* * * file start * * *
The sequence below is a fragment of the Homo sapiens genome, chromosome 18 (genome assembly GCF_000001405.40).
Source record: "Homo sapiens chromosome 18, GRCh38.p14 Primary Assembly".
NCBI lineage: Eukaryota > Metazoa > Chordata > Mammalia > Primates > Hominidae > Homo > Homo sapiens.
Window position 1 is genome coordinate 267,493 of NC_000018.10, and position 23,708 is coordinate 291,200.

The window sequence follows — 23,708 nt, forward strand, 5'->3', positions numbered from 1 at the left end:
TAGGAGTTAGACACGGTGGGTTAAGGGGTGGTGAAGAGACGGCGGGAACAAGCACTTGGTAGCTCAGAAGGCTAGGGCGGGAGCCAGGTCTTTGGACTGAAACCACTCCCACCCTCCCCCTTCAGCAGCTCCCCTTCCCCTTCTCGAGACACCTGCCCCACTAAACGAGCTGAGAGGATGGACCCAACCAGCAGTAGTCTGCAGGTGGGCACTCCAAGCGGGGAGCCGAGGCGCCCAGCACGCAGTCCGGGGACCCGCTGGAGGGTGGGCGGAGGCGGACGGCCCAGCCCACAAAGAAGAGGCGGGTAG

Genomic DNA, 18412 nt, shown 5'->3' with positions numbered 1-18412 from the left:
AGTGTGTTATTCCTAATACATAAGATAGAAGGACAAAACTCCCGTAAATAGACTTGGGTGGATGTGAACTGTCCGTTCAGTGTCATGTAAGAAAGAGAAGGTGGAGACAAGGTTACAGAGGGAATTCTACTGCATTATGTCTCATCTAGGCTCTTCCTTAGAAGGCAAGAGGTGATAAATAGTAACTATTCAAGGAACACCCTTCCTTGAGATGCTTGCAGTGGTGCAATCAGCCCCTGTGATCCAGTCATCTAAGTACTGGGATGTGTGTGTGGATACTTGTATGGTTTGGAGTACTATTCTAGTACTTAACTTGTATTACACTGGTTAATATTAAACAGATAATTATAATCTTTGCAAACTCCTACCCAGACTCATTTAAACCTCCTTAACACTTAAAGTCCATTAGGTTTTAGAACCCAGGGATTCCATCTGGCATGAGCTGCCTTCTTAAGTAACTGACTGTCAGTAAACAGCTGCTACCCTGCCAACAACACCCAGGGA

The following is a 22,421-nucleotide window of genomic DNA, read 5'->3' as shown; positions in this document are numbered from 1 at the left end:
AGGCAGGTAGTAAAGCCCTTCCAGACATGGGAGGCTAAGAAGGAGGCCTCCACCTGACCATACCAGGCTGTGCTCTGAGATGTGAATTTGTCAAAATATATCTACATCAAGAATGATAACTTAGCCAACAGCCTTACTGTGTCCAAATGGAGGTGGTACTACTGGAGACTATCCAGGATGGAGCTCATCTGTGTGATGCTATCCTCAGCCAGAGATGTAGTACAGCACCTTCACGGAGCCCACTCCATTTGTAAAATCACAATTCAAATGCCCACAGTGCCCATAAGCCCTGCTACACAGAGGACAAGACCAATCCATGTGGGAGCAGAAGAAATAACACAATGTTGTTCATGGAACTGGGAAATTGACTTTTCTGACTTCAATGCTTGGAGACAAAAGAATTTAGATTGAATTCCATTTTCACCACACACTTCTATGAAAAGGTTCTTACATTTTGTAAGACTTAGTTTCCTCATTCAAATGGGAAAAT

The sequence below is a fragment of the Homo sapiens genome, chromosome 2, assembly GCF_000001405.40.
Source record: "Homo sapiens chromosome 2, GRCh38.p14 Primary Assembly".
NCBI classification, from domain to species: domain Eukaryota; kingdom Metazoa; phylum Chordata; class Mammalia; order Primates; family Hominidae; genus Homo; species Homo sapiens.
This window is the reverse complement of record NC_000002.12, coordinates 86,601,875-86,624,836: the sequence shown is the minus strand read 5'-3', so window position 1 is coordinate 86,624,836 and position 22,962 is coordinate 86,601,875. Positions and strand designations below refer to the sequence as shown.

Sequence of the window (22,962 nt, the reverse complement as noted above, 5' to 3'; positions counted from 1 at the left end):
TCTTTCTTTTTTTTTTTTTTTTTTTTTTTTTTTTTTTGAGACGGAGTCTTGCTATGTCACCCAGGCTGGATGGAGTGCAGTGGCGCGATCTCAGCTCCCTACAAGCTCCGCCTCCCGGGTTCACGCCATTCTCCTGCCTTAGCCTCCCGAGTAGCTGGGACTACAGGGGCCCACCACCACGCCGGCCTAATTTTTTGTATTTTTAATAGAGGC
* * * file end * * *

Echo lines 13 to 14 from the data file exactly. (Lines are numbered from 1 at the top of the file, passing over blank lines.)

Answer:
NCBI classification, from domain to species: domain Eukaryota; kingdom Metazoa; phylum Chordata; class Mammalia; order Primates; family Hominidae; genus Homo; species Homo sapiens.
This window is the reverse complement of record NC_000002.12, coordinates 86,601,875-86,624,836: the sequence shown is the minus strand read 5'-3', so window position 1 is coordinate 86,624,836 and position 22,962 is coordinate 86,601,875. Positions and strand designations below refer to the sequence as shown.